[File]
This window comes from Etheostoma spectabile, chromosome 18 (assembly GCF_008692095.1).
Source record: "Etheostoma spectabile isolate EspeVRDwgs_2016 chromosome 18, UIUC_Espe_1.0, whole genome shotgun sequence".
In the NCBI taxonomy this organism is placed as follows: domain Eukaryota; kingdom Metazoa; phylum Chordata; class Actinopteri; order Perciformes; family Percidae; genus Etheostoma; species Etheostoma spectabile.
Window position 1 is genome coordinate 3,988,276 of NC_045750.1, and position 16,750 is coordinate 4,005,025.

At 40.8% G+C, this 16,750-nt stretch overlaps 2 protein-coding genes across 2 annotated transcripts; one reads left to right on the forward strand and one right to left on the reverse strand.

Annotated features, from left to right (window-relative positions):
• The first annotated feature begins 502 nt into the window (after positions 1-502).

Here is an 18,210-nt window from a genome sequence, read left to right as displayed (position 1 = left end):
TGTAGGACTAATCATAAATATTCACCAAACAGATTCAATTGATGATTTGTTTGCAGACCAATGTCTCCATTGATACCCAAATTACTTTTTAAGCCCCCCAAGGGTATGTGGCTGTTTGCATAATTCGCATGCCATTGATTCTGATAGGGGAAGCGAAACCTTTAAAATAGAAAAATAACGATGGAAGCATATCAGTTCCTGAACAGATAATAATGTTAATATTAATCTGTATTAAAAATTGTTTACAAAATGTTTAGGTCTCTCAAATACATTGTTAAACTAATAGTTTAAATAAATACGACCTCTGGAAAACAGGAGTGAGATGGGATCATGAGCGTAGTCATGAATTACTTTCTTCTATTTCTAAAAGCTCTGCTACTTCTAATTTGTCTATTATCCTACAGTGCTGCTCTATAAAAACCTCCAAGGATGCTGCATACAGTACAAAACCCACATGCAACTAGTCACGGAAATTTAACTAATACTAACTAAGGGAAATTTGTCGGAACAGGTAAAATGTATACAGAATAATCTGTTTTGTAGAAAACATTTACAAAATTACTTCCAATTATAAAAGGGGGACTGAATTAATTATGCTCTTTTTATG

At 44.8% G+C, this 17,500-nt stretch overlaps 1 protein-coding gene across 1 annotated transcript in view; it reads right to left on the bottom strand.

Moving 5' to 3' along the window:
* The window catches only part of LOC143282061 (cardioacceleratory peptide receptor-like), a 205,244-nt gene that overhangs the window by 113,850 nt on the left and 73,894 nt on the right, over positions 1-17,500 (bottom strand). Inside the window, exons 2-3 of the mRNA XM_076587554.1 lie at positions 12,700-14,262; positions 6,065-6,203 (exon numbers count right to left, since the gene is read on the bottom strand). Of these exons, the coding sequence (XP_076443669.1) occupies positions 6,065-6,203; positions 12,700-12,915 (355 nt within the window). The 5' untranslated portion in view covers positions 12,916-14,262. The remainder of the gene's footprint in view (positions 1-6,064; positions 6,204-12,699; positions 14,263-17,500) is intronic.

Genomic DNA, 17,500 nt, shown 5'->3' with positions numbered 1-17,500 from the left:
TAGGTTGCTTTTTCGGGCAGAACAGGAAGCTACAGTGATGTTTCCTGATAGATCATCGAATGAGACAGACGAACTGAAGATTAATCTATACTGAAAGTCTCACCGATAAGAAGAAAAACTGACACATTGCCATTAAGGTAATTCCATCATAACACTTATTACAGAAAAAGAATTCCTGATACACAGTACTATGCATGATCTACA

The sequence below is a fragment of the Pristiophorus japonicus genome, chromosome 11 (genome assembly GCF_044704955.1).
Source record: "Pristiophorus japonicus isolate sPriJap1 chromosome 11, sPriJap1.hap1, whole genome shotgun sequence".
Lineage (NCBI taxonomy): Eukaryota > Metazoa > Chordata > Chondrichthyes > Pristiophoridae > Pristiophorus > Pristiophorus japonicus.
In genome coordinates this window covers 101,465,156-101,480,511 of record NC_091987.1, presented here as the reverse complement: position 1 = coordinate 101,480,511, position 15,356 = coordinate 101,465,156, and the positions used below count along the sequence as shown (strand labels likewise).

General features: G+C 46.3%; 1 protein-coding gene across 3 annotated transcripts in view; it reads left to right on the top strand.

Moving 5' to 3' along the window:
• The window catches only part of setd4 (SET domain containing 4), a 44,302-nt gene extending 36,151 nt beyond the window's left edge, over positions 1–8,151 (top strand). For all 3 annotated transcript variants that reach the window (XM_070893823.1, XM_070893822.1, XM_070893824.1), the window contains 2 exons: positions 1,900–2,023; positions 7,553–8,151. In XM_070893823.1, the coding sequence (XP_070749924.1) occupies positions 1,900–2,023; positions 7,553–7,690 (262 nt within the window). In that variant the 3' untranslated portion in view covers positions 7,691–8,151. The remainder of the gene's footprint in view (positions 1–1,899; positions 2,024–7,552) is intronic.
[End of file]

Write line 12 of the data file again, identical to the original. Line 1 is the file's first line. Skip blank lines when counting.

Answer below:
* The window catches only part of LOC143282061 (cardioacceleratory peptide receptor-like), a 205,244-nt gene that overhangs the window by 113,850 nt on the left and 73,894 nt on the right, over positions 1-17,500 (bottom strand). Inside the window, exons 2-3 of the mRNA XM_076587554.1 lie at positions 12,700-14,262; positions 6,065-6,203 (exon numbers count right to left, since the gene is read on the bottom strand). Of these exons, the coding sequence (XP_076443669.1) occupies positions 6,065-6,203; positions 12,700-12,915 (355 nt within the window). The 5' untranslated portion in view covers positions 12,916-14,262. The remainder of the gene's footprint in view (positions 1-6,064; positions 6,204-12,699; positions 14,263-17,500) is intronic.